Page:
Sunday, August 12, 2007

Pawn Races II

Nimzowitsch-Tarrash, San Sebastian 1911

Black to move. Black has an outside passed pawn (a-pawn). While the White king rushes to the a-file to stop it, Black eliminates White's g-pawn. Now the race is on--it's Black's f-pawn vs. White's h-pawn. Both sides queen and draw.

But Tarrasch saw something much, much better: 1...a5 2.Ke4 f5+! 0-1.

White has no good moves. If 3.Kxf5, the a-pawn queens. If 3.Kd3 f4! and White's kingside pawns aren't allowed to connect and will be easy prey for the Black king. What a brilliant tactic--it's called "pawn dislocation".

Pelling-Miles, Ilford 1974

Black to move. Without any pawn moves, it's a draw. Black moves Ke4, Kf3, Kg2, Kxh2, Kxh3. White moves Ke7, Kxf7, Kxg6, Kxh6, Kg5. (Notice I look at Black's and White's moves independently--this is a fast and accurate way to calculate when the kings are moving independently of one another).

But consider 1...g5. If 2.fxg5 hxg5 and Black can begin racing his e-pawn right away. If 2.f5 e5 and Black will win the race. If White doesn't make a pawn move at all then 2...gxf4 3.gxf4 f5 and Black's f-pawn will promote.

In actual play, I ran across this variation: 1...g5 2.fxg5 hxg5 3.h4?! gxh4 4. gxh4 Black to move. What now?

Continuing the race loses! You must reappraise a pawn ending every time you see an unexpected move. Black wins with accurate play. He's in the square of White's passer so he can capture it. Black's connected passers are untouchable, because if White attacks the back-pawn, the front-pawn promotes.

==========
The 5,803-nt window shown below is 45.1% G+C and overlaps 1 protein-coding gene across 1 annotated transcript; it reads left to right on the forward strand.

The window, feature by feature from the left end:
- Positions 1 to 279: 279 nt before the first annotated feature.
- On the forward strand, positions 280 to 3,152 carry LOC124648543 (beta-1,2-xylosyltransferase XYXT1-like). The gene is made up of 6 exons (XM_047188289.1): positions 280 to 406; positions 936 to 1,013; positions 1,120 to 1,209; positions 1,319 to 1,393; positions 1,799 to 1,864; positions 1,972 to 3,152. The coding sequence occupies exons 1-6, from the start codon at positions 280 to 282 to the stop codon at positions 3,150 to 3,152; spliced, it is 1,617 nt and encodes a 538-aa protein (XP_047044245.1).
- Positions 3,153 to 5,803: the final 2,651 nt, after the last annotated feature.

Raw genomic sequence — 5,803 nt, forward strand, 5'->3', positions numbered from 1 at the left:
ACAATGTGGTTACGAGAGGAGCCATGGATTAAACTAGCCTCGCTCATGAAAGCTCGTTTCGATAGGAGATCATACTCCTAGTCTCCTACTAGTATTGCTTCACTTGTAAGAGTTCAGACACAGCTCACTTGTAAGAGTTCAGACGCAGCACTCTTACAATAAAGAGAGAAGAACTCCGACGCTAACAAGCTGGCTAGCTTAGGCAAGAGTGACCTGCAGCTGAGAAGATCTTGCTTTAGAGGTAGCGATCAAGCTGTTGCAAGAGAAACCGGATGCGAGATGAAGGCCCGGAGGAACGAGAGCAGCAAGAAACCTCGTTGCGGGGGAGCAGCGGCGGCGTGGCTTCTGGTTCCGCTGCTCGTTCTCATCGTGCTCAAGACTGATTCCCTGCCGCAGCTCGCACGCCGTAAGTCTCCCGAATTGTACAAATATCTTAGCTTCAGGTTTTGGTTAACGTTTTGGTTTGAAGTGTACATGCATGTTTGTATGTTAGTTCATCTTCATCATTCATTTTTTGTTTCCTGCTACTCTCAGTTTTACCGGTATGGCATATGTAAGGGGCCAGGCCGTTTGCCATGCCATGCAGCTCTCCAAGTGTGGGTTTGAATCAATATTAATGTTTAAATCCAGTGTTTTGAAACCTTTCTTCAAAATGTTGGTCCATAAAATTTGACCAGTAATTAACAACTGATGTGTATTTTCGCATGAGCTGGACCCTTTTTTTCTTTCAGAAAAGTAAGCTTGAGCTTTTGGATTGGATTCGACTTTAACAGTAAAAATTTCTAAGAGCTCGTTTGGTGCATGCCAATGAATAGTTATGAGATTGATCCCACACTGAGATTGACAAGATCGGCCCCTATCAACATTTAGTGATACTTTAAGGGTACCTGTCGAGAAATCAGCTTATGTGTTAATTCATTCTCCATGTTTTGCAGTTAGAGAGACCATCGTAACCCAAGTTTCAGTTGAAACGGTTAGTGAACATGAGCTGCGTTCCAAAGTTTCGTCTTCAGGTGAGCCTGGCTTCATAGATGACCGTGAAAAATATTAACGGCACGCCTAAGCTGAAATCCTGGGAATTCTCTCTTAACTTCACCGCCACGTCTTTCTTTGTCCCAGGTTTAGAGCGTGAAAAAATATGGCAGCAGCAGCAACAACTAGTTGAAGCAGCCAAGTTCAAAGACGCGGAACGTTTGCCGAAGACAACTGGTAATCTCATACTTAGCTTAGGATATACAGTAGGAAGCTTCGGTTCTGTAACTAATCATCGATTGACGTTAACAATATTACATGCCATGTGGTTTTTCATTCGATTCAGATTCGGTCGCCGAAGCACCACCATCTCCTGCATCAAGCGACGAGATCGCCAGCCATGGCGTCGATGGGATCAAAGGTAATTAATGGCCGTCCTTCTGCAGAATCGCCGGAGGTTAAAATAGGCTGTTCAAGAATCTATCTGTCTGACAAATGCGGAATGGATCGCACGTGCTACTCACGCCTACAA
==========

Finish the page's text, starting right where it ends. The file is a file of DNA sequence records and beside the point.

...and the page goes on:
4...Ke4! 5.h5 Kf5! 6.h6 Kg6 7.h7 Kxh7 -/+.

Grigoriev, 1933

This one comes from my favorite composer. It's obvious the immediate race only draws. In 5 tempos White queens, but in 4 tempos Black's pawn is in the perfect position to draw the resulting Queen vs Pawn ending.

We can use the "Rule of Exclusion". Since b4 draws for certain, and Kf6 (getting into the square of the h-pawn) doesn't lose, play it immediately. One trick to pawn endings is knowing when not to calculate!

1.Kf6! h5 2.Kg5! Kg2

Now Black is one tempo closer to queening, and is threatening to get inside the square of our pawn, so advancing our pawn makes sense.

3.b4! Kg3 4.b5! h4 5.b6! h3 6.b7! h2 7.b8=Q!

Now it's Queen vs Pawn. Against a rook pawn, these positions are usually drawn, so we must calculate very carefully in order to win.

8.Qb2+ Kg3 9.Qc3+ Kg2 10.Qd2+ Kg3 11.Qe3+ kg2

Our Queen has approached. Now it's time for our king to approach, but again we must calculate the next few move very carefully.

12.Kg4 h1=Q 13.Qe2+ Kg1 14.Kg3 Qh4+ 15.Kxh4 +/-


Anonymous said...

Beautiful stuff....I think you will become a master. I'm an IM and was quite impressed by your thorough approach...rubyxx

likesforests said...

Wow... thank you rubyxx.